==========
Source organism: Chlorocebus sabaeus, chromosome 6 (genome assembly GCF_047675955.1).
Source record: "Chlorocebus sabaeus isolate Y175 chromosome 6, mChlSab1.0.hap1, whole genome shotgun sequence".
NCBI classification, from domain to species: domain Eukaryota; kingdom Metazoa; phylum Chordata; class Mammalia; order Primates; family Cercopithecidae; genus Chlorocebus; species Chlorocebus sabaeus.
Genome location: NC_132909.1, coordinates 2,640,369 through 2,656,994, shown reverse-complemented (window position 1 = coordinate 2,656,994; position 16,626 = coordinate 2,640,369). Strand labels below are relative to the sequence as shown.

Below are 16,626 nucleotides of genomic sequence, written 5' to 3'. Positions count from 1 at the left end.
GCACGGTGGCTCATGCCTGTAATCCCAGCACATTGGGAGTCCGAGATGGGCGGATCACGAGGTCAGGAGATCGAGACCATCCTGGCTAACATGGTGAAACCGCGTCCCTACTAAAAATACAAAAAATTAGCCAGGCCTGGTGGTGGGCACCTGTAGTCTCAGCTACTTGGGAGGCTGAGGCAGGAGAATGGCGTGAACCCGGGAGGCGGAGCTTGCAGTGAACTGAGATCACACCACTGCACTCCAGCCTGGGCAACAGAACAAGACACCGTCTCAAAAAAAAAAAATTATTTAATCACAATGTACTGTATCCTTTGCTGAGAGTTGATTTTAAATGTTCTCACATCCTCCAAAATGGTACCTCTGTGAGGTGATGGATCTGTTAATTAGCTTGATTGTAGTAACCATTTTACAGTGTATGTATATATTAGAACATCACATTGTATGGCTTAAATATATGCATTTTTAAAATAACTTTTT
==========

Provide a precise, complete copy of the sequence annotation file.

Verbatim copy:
Source organism: Chlorocebus sabaeus, chromosome 6 (genome assembly GCF_047675955.1).
Source record: "Chlorocebus sabaeus isolate Y175 chromosome 6, mChlSab1.0.hap1, whole genome shotgun sequence".
NCBI classification, from domain to species: domain Eukaryota; kingdom Metazoa; phylum Chordata; class Mammalia; order Primates; family Cercopithecidae; genus Chlorocebus; species Chlorocebus sabaeus.
Genome location: NC_132909.1, coordinates 2,640,369 through 2,656,994, shown reverse-complemented (window position 1 = coordinate 2,656,994; position 16,626 = coordinate 2,640,369). Strand labels below are relative to the sequence as shown.

Below are 16,626 nucleotides of genomic sequence, written 5' to 3'. Positions count from 1 at the left end.
GCACGGTGGCTCATGCCTGTAATCCCAGCACATTGGGAGTCCGAGATGGGCGGATCACGAGGTCAGGAGATCGAGACCATCCTGGCTAACATGGTGAAACCGCGTCCCTACTAAAAATACAAAAAATTAGCCAGGCCTGGTGGTGGGCACCTGTAGTCTCAGCTACTTGGGAGGCTGAGGCAGGAGAATGGCGTGAACCCGGGAGGCGGAGCTTGCAGTGAACTGAGATCACACCACTGCACTCCAGCCTGGGCAACAGAACAAGACACCGTCTCAAAAAAAAAAAATTATTTAATCACAATGTACTGTATCCTTTGCTGAGAGTTGATTTTAAATGTTCTCACATCCTCCAAAATGGTACCTCTGTGAGGTGATGGATCTGTTAATTAGCTTGATTGTAGTAACCATTTTACAGTGTATGTATATATTAGAACATCACATTGTATGGCTTAAATATATGCATTTTTAAAATAACTTTTT